The Calgary Flames aren’t going to make the playoffs. We know this. You know this. They know this. The St. Louis Blues are a team that has dreams of the Stanley Cup, and they’re headed for the playoffs. Tonight’s game at the Saddledome was a meeting between the third-best and third-worst teams in the National Hockey League’s overall standings.
But the Flames pumped the brakes on the whole “tanking” talk for one night and played like a team that deserved to be higher in the standings. They were crisp, opportunistic and then defended fairly well en route to a 7-4 victory tonight that featured multi-point performances from arguably the team’s five most important players.
The opening period was equal parts dull, weird and fascinating. The first several minutes were slow. There were barely any shots. Then, suddenly, the floodgates opened with strange, strange goals. Joe Colborne opened the scoring on a tip-in-dump from Lance Bouma; the puck bounced off the corner boards right into the slot, where Colborne tapped it into the wide-open net (as Jake Allen went behind the net to play the puck). That lead lasted nine seconds, as Scott Upshall collected the puck after a Blues dump-in and beat Joni Ortio with a quick shot just inside the far post to make it 1-1. The Blues pulled ahead on another strange one: Troy Brouwer and Paul Stastny went in on a two-on-one, Ortio made the initial save but it glanced off the referee’s foot and went right back to Stastny, who chipped it past Ortio to make it 2-1. That lead lasted for awhile, but with Garnet Hathaway in the penalty box Mikael Backlund sprung Michael Frolik on a breakaway and he went top-shelf to tie it up. The Flames led in shots (9-8) and shot attempts (18-12).
The Blues dominated the second period in the early-going, but the Flames again battled back. After a nice shift by the Agostino-Backlund-Frolik line generated a couple nice chances, some head’s up play by Deryk Engelland led to a turnover. Engelland stepped into a Blues player attempting to exit, dislodging the puck and allowing Johnny Gaudreau to feed Sean Monahan for a nice wrister as they closed in on Allen to make it 3-2.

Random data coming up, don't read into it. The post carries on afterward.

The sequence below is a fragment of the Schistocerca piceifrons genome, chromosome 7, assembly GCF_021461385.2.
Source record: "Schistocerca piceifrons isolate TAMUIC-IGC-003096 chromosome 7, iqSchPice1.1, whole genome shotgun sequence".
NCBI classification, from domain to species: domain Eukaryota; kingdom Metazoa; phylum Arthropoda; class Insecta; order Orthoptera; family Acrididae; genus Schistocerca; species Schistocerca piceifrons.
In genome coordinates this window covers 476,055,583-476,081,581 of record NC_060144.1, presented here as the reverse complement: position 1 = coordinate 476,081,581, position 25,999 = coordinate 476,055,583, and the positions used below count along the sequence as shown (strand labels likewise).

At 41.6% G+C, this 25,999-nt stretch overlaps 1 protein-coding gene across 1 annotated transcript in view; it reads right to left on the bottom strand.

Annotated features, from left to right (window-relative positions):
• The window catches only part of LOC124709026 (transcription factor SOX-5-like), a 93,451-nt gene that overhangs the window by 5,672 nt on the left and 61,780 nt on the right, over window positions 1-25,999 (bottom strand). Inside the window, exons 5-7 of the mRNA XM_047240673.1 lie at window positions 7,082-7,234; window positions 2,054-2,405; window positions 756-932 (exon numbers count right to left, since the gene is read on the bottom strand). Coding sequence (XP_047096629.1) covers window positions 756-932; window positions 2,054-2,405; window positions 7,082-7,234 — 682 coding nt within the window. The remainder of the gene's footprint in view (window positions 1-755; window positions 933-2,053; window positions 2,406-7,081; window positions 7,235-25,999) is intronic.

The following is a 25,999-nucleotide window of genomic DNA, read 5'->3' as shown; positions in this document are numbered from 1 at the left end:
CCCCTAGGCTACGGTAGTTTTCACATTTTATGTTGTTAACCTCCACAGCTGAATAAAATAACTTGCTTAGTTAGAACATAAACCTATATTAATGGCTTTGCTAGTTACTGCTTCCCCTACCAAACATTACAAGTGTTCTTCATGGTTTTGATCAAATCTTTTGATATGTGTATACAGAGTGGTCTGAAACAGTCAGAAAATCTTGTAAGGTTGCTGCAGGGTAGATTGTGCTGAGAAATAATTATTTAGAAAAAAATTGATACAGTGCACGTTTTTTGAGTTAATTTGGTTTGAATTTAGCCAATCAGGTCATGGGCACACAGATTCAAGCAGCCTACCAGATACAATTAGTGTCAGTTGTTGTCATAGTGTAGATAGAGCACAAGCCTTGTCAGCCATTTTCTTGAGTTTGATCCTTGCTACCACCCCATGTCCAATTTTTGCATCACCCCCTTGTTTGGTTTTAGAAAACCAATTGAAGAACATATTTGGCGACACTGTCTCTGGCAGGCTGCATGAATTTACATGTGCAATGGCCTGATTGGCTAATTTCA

Guy in the crowd wins a car because CAL scores on pp, sweats it out as STL challenges. But good goal, and good giveaway.
— Elliotte Friedman (@FriedgeHNIC) March 15, 2016
With Robby Fabbri in the box for hooking, Colborne had a big screen on Jake Allen, allowing Mark Giordano to beat him with a point shot to make it 4-2. (The goal was reviewed and it was decided that Colborne didn’t interfere with Allen.) That was the end of Allen’s night, and in came former Oiler goalie Anders Nilsson. Nilsson was in net for just shy of three minutes before Gaudreau sprang Monahan for a breakaway and a five-hole goal to make it 5-2. The Flames kept buzzing for the rest of the period. Responding to a hit in the first period that was called interference on Hathaway, Ryan Reaves clipped him high on an airborne puck. That and a play around Ortio that saw David Backes lay on top of Ortio led to a big scrum at the end of the period. Shots were 14-9 Flames, but the Blues had a slight attempt lead of 22-21.
St. Louis clawed back a bit early in the third. The Flames generated very little on their period-opening power-play, but the Blues scored nine seconds into a Giordano minor to make it 5-3 as Kevin Shattenkirk beat a sprawling Ortio. Brouwer sprang Stastny at the Flames blueline, and he beat Ortio five-hole to make it 5-4. The Flames took a too-many-men penalty, but it was Michael Frolik who scored another break-away shorthanded goal, as Giordano sprang him to make it 6-4. Frolik added an empty-netter (off a feed from Monahan, who also had a pair of goals at that point) to make it 7-4. Shots were 18-9 Blues and attempts were 21-18 Blues – so St. Louis was much more effective in the third of getting pucks on net, but to no avail.
WHY THE FLAMES WON
To be blunt? They were all over the Blues for the first 40 minutes and pounced on every chance they could. They chased a really good young netminder in Jake Allen and though they let the Blues get back into it, they bent but didn’t break and they managed to respond.
Oh, and the special teams battle? The Flames had three power-play and shorthanded goals, while the Blues had just one. If you win the special teams battle, you win the game.
Let’s go with Michael Frolik, who had the rare feat of scoring a hat-trick that involved two short-handed goals and an empty-netter, and was technically on three different netminders (Allen, Nilsson and nobody).
And to be honest, few Flames were bad tonight. The best were the team’s usual suspects: Gaudreau, Monahan, Hamilton and Giordano, all with multi-point nights.
Also, holy crap, Nakladal was in the black possession-wise despite getting BURIED in terms of zone starts. That’s impressive.
THE RACE TO THE BOTTOM
The Flames are now firmly nestled in the 23rd-to-28th clump of mediocrity. But they can hold their heads high knowing they delayed their official mathematical elimination slightly and put up a good effort against a pretty good hockey club.
The Flames are back in action on Wednesday night for a crucially important TANK BATTLE against the similarly-not-great Winnipeg Jets.